In the previous post we had a quick look at the user-data configuration file for cloud-init. In this post, we’ll have a more extensive look at some of the other options for configuring users in this file.
We’ve seen how cloud-init is told to set the initial user password, but there’s a few more possibilities there we haven’t seen yet. Have a look at the following example:
chpasswd: expire: false list: - ubuntu:ubuntu - root:$1$1dE3dcLz$8iWGkDxx9SCWdQfkPXbCE/ - pi:RANDOM
Here, as last time, “expire” is false so you won’t be prompted to change the password on first login. We’ve also specified a password for a pre-existing user (root, not that this is necessarily encouraged on a system with “sudo”). Finally, the special value “RANDOM” tells cloud-init to generate a completely random password for the “pi” user. This will be output on the console, and in the /var/log/cloud-init-output.log file.
You may want to erase (or at least restrict access to) the cloud-init-output.log file if you choose to use RANDOM passwords.
It is also worth noting (as the cloud-init docs do) that providing hashes of passwords is not necessarily secure. You may want to try running the hash above through something like John the Ripper to convince yourself of this!
We’ve already seen how cloud-init creates a default “ubuntu” user, and for many purposes that’s enough. What would you do if you wanted to create other users besides this, and can we import different sets of SSH keys to each user? Here’s another example user-data:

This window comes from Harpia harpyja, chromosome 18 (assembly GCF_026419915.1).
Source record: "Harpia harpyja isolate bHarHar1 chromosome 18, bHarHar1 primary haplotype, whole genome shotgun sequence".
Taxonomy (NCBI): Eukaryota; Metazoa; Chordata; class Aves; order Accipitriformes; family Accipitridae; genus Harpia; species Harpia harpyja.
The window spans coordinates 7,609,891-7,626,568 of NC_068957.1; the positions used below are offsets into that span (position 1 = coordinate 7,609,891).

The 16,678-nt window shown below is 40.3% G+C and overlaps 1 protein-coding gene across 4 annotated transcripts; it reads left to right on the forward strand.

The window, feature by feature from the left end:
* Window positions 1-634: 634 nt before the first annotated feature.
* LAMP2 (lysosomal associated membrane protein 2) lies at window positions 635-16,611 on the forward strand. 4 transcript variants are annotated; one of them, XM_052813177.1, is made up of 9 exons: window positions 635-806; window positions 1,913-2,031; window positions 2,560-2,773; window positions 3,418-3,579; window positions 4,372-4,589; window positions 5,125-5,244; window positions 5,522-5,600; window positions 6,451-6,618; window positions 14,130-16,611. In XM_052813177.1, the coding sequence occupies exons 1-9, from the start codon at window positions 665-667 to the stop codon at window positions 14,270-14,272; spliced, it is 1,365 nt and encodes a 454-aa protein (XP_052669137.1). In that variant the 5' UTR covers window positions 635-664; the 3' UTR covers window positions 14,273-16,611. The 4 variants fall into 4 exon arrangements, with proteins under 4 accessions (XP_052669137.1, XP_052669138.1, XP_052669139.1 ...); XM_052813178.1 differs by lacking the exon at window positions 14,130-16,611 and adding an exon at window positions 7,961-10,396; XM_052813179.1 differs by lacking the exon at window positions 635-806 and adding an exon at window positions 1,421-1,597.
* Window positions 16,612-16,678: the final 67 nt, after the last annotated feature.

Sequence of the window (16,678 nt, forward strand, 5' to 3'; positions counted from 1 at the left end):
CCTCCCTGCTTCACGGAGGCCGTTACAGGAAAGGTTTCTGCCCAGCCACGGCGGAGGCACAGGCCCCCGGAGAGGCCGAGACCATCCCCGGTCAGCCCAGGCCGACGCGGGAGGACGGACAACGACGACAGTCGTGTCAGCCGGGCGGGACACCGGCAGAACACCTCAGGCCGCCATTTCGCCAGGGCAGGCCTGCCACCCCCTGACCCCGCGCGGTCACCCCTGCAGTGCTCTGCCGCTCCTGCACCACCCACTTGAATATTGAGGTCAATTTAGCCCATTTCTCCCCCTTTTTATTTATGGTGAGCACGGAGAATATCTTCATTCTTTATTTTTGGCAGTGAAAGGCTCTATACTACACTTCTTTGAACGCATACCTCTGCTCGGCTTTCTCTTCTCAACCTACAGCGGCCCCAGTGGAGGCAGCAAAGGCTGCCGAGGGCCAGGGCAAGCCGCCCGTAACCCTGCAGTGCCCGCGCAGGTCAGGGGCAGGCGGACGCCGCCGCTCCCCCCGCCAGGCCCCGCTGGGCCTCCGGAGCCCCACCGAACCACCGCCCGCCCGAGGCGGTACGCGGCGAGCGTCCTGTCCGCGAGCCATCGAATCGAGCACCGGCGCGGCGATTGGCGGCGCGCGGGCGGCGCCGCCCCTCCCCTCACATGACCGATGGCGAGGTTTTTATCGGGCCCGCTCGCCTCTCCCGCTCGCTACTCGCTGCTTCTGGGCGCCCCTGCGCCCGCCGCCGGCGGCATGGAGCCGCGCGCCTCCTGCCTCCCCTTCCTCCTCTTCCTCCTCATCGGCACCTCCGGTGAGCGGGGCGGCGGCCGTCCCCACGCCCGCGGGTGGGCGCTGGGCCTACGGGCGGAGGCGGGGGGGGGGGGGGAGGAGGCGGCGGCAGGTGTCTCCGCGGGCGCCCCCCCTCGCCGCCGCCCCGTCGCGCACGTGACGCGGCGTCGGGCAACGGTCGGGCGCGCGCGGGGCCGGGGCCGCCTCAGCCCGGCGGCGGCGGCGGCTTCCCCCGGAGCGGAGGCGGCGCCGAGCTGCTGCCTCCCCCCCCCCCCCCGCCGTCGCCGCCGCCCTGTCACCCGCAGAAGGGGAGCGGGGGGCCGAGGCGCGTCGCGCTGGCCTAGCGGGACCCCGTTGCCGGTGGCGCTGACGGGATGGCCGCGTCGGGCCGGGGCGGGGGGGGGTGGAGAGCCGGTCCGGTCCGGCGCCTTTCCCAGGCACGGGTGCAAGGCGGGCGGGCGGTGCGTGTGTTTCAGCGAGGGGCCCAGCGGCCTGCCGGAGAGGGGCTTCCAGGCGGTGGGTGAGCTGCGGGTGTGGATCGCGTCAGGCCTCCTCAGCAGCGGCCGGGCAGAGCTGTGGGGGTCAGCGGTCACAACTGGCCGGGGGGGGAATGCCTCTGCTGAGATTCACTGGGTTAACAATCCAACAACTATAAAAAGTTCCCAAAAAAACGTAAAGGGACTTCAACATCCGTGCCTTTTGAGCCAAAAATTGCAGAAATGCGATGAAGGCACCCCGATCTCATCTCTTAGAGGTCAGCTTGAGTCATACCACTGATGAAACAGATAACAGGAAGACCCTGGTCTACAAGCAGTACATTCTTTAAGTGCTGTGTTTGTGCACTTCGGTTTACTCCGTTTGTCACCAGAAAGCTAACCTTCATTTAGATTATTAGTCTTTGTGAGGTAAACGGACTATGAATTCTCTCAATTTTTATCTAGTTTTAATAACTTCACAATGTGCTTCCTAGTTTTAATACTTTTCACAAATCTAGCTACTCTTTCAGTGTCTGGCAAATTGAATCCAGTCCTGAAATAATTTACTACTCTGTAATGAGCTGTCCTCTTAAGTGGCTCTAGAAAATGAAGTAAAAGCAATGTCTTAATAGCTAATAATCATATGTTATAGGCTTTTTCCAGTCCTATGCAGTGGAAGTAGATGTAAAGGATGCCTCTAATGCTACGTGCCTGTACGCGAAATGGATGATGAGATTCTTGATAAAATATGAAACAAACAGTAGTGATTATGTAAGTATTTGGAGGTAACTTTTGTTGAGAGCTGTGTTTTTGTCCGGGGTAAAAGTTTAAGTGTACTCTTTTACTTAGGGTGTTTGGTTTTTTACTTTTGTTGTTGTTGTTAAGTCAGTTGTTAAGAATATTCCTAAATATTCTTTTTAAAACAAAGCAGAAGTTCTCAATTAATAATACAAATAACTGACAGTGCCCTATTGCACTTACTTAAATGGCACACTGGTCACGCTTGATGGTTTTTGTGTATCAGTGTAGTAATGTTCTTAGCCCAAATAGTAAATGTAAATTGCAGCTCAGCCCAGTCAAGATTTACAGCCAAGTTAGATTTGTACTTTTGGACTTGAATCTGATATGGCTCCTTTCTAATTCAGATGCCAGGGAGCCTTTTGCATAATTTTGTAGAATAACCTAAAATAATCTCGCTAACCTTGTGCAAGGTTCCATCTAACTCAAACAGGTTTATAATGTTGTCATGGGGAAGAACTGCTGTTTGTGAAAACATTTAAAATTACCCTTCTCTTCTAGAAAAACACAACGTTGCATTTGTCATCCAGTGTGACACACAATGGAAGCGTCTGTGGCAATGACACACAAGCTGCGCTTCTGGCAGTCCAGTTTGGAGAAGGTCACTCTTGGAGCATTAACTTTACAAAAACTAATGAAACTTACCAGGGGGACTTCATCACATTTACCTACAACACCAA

groups: - robot: [robot] - robotics: [robot] - pi users: - default - name: robot gecos: Mr. Robot primary_group: robot groups: [users] ssh_import_id: gh:example passwd: $5$hkui88$nvZgIle31cNpryjRfO9uArF7DYiBcWEnjqq7L1AQNN3
The “groups” value lists the groups to create, and optionally the members they should have. Here we set up three groups named “robot”, “robotics”, and “pi”. The “robot” and “robotics” groups will each have a single member, the “robot” user, while the “pi” group will start off with no members.
The “users” value lists all the users to create, along with their details. Here we create two users: the default “ubuntu” user which is simply represented by the “default” entry at the top. You can remove this if you don’t want the default user.
Then there’s the aforementioned “robot” user. Various fields give this user an initial password (in the form of a hash under “passwd”), tell the ssh-import-id utility to import SSH keys from the “example” user on GitHub, and additionally places the user in the “users” group.
There’s an absolute pile of options that be specified for users; have a look at the Users and Groups section of the cloud-init docs for more information.
Next, we’ll take a break from user-data to look at the other important configuration file for cloud-init: network-config.